• Collar and Leash: Have a well-fitting collar and leash for walks and outings.
  • Identification Tag: Ensure your dog has an identification tag with your contact information.
  • Crates or Enclosures: If your dog is accustomed to a crate, have one available as a safe space.
  • Toys: Provide a variety of toys to keep your dog mentally and physically stimulated.
  • Quality Dog Food & Treats: Choose a high-quality dog food suitable for German Shepherds. If the rescue organization provides specific dietary recommendations, follow them.
  • Grooming Supplies: Gather grooming supplies, including brushes, nail clippers, and dog shampoo.
  • Emergency Kit: Prepare an emergency kit with essential items like first aid supplies, contact information for your veterinarian, and any necessary medications.

RELATED: How to Prepare Your Home For a New German Shepherd

Bringing Home The Rescue German Shepherd

Your new dog comes with thoughts, opinions, feelings, habits, and quirks that you didn’t necessarily think about amid the excitement of bringing home a furry friend.

When bringing home a newly rescued German Shepherd, it’s crucial to introduce them to their new environment gradually. This means allowing the dog to explore its surroundings at its own pace.

A simple way to understand the process of getting your rescue German Shepherd dog adjusted and comfortable in its new home is called the 3-3-3 rule.

Rescue German Shepherd Adjustment Period: 3-3-3 Rule

This rule will help you understand the decompression process that your new furry friend will go through in the first 3 days, 3 weeks, and 3 months at a new home.

rescue German shepherd adjustment period
The 3-3-3 rule offers a general framework for a dog’s adjustment to a new environment. Given each dog’s uniqueness, let your new GSD adapt at their own pace!

The First Day

The first day of a rescued dog’s arrival is crucial for establishing trust, comfort, and a positive association with their new home.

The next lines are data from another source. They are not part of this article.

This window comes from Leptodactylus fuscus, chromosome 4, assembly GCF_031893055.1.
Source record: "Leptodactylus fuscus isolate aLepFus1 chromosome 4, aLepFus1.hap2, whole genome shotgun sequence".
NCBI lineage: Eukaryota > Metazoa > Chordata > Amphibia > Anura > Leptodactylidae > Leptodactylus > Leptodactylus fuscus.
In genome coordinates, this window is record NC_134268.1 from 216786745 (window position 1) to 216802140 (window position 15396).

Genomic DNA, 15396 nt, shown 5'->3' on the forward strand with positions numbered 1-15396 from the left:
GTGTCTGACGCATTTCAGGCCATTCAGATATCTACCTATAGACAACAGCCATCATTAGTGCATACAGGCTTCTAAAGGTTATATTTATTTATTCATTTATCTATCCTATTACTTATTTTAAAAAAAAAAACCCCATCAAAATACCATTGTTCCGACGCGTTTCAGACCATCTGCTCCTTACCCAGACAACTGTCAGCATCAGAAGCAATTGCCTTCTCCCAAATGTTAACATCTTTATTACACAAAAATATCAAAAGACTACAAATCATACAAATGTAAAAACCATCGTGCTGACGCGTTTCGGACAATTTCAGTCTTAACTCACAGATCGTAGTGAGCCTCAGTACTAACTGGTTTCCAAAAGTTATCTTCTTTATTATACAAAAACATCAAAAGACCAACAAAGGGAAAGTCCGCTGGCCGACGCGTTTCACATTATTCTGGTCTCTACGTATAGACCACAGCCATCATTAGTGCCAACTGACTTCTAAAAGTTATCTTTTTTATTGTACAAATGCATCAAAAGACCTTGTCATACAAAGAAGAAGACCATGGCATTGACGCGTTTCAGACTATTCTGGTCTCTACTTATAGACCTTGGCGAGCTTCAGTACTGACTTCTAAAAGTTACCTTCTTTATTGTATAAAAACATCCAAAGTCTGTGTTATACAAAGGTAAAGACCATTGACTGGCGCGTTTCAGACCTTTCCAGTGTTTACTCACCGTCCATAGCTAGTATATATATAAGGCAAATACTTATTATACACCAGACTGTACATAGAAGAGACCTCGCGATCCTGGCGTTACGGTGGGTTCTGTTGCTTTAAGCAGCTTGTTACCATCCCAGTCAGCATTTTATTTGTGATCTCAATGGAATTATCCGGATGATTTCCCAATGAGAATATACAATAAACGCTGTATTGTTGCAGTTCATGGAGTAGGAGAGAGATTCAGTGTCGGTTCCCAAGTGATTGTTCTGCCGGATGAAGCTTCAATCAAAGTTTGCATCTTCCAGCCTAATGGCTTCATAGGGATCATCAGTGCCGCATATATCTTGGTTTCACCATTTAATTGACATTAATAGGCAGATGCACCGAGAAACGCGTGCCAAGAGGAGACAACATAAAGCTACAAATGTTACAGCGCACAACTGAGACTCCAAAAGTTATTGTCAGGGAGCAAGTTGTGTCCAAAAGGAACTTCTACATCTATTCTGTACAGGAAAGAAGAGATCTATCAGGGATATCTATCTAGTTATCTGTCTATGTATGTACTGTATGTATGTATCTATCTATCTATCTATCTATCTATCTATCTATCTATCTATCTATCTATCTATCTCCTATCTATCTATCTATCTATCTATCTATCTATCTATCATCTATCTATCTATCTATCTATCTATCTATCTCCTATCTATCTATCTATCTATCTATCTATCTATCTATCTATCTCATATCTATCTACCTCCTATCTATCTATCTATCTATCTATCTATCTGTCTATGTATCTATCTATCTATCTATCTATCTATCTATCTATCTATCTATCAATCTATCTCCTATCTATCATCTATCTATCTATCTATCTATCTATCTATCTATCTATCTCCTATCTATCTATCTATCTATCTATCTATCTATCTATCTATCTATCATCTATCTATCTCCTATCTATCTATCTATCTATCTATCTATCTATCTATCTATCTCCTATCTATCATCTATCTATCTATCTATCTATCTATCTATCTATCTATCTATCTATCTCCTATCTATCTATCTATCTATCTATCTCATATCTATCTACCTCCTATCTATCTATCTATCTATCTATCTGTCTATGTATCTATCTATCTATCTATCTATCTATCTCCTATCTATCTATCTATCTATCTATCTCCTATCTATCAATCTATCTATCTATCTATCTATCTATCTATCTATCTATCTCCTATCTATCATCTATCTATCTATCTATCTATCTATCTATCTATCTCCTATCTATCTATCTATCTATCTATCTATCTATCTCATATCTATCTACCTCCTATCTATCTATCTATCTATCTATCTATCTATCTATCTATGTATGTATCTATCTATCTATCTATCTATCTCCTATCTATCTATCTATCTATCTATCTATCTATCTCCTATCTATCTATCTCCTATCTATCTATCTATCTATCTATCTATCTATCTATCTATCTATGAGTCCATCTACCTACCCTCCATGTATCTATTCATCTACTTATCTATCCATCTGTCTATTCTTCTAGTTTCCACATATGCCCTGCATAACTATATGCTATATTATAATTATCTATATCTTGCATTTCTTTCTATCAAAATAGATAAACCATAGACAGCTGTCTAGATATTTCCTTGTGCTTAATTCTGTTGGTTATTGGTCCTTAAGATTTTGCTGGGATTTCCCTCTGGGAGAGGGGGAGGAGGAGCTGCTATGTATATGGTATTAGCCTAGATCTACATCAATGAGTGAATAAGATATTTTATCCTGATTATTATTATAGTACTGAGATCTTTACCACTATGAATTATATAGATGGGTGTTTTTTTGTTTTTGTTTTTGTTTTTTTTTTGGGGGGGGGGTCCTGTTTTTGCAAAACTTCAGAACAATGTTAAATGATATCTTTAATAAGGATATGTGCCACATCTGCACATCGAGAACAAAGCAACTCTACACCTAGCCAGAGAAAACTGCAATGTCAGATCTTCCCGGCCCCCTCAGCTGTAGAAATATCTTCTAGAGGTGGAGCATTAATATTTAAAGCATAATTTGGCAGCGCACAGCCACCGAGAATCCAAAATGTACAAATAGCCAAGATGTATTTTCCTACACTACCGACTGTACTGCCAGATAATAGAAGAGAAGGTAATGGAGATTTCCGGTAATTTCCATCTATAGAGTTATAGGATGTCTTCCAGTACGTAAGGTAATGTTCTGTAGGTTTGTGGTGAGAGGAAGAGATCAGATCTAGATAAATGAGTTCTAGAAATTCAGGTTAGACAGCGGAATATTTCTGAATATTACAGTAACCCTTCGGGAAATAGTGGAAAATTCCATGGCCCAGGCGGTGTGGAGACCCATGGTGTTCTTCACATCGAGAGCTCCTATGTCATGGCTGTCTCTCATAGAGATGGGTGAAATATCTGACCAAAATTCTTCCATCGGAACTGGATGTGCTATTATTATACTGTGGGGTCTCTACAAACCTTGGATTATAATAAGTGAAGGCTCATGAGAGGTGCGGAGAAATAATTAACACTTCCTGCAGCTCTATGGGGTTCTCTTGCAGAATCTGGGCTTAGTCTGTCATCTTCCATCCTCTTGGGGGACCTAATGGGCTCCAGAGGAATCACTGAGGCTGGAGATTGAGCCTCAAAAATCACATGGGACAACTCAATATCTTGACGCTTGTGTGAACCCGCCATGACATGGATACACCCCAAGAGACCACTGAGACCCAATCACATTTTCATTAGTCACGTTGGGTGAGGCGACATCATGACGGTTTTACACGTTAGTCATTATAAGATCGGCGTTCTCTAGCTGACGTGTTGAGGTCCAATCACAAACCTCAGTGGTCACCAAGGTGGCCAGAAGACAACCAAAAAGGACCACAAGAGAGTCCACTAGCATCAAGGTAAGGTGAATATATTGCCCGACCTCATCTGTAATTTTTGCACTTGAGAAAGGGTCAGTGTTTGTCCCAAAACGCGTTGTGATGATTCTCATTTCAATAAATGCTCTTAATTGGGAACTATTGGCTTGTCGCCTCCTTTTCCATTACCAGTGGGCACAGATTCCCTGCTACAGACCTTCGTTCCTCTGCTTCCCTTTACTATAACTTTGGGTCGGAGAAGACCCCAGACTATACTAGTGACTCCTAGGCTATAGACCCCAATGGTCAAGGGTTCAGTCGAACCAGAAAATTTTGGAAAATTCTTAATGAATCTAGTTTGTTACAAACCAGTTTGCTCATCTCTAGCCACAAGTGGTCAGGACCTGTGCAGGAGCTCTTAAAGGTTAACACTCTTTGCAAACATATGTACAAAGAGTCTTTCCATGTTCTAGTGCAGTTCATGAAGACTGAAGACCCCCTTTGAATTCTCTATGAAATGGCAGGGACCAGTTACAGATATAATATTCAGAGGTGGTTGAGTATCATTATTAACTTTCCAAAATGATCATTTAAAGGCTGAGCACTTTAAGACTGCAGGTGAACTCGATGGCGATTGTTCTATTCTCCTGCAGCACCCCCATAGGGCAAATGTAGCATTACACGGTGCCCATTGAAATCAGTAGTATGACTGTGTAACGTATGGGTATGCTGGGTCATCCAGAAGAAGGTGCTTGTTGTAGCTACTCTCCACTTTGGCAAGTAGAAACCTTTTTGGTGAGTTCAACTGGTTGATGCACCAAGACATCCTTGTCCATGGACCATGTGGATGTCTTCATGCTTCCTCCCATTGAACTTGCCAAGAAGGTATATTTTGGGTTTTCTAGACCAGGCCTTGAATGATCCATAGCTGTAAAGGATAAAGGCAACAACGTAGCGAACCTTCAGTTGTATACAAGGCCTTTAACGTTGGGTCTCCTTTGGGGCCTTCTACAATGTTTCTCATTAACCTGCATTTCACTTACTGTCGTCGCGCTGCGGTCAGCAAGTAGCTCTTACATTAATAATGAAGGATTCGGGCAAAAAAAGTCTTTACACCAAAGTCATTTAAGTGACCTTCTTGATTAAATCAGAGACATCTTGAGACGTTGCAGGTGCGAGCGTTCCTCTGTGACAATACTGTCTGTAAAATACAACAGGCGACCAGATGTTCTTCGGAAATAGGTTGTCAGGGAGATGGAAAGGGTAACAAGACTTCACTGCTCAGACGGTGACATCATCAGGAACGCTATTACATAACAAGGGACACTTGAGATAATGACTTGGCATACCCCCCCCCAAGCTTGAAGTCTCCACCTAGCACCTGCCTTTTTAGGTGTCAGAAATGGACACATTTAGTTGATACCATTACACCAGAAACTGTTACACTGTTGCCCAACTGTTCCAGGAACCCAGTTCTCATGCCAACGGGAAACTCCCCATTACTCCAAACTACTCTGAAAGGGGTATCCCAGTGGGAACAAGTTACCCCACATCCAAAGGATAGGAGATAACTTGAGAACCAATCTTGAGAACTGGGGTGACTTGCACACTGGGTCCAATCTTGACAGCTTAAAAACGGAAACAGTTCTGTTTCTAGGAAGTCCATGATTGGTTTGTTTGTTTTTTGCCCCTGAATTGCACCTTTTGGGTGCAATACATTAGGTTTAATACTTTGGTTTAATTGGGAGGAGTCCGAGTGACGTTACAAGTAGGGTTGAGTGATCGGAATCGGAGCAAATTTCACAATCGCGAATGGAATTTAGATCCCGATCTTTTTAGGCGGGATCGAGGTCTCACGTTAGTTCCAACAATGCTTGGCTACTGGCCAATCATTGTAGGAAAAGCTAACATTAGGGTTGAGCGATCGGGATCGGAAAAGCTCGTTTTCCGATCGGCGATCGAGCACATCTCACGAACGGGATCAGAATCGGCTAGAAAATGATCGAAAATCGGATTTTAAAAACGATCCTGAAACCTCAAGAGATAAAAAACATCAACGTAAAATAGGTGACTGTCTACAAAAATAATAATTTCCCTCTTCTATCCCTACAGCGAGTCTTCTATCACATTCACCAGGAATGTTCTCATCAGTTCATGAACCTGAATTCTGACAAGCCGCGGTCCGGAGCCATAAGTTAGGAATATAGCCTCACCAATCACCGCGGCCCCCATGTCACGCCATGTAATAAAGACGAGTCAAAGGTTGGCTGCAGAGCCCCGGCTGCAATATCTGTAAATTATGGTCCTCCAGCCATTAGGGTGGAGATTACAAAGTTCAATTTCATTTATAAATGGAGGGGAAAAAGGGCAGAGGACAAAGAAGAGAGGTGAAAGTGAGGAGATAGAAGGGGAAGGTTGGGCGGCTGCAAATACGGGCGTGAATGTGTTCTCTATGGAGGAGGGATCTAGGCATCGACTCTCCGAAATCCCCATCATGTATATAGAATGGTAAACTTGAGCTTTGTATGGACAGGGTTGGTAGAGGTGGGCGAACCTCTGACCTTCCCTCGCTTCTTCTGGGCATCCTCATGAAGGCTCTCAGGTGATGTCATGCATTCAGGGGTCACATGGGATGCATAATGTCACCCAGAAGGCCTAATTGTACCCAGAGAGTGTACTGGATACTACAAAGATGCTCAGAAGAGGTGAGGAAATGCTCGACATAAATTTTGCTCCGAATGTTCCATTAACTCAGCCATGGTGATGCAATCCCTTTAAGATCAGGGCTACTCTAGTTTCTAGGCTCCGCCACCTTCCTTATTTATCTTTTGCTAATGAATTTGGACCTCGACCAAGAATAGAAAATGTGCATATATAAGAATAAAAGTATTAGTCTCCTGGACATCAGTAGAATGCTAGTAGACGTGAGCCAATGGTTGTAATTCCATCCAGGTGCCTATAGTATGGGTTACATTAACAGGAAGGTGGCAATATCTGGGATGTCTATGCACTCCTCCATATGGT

Here’s a step-by-step guide on what to do on the first day:

Remain Calm & Composed

It is going to be extremely tempting to want to show your dog lots of love right away. But hold on a second! This is not the time for that, at least not yet.

Because you’re taking the dog away from a place they know and bringing them to a new home, it’s important to stay calm and give clear directions.

Approach your new dog with calm and gentle energy. Speak softly and move slowly to avoid startling them.

Continue this for the first few days, remain calm and quiet around your dog, limiting too much excitement.

Caution the Kids

If you have young children at home, they’re probably beside themselves with excitement at the idea of a new dog joining the family. But lots of little hands and squealing voices may frighten your pup.

Make sure the kids know they need to contain their excitement and let the dog approach them when it’s ready.

Start Housetraining Immediately

Once you bring him home, immediately take your dog to the designated potty area and spend some time with him so he can familiarize himself with the spot and do his business. Even if he doesn’t go right away, be ready for accidents.

Adjusting to a new home with new people, smells, and sounds can confuse even the most well-trained dog, so be prepared just in case.

RELATED: How To Potty Train a German Shepherd Easily

Take Your New GSD For a Walk

When you get home, make sure to keep your dog on the leash and go for a nice long walk around the neighborhood.

This walk will help to calm your dog and also help them get used to their new home without being too hyper or energetic. It also helps them get used to all the new smells, sights, and sounds of the neighborhood.

RELATED: How To Leash Train A German Shepherd

Give Your Dog a Tour of the House

After the walk, when your dog is tired, it’s time to take them inside. But don’t remove the leash just yet. We want them to stay close and not wander off.

Letting them roam freely too soon sends the wrong message. Keep them on the leash and guide them from room to room.

Take a few minutes to go through each room and always be the first to enter and leave. Each new space is a chance to show them who’s in charge and teach them to follow your lead!

Once you’ve finished exploring the inside of your home, you can do the same thing again if you have a backyard, patio, or any other outdoor area.

As you walk around your home, try not to pay too much attention to your dog. Avoid petting, making eye contact, or talking to it because it’s already feeling very overwhelmed.

Being in a new place with new people is a lot for your dog to handle, so the less you do to excite it, the easier it will be for your dog to adjust.

Take the Dog to its Feeding Area

Once the tour is done, it’s time to set some basic rules for your new dog! Keep them on a leash and take them to their feeding spot.

Give them some water and some food/treats. This will help them know when it’s mealtime and get used to their feeding area.

Introduce the Dog to the Crate or Its Bedroom

If you have a crate for your dog, start by introducing it and let your dog check it out. They might sniff around or show interest.

You can open the crate and toss in some treats to encourage your rescued GSD to explore the crate by himself.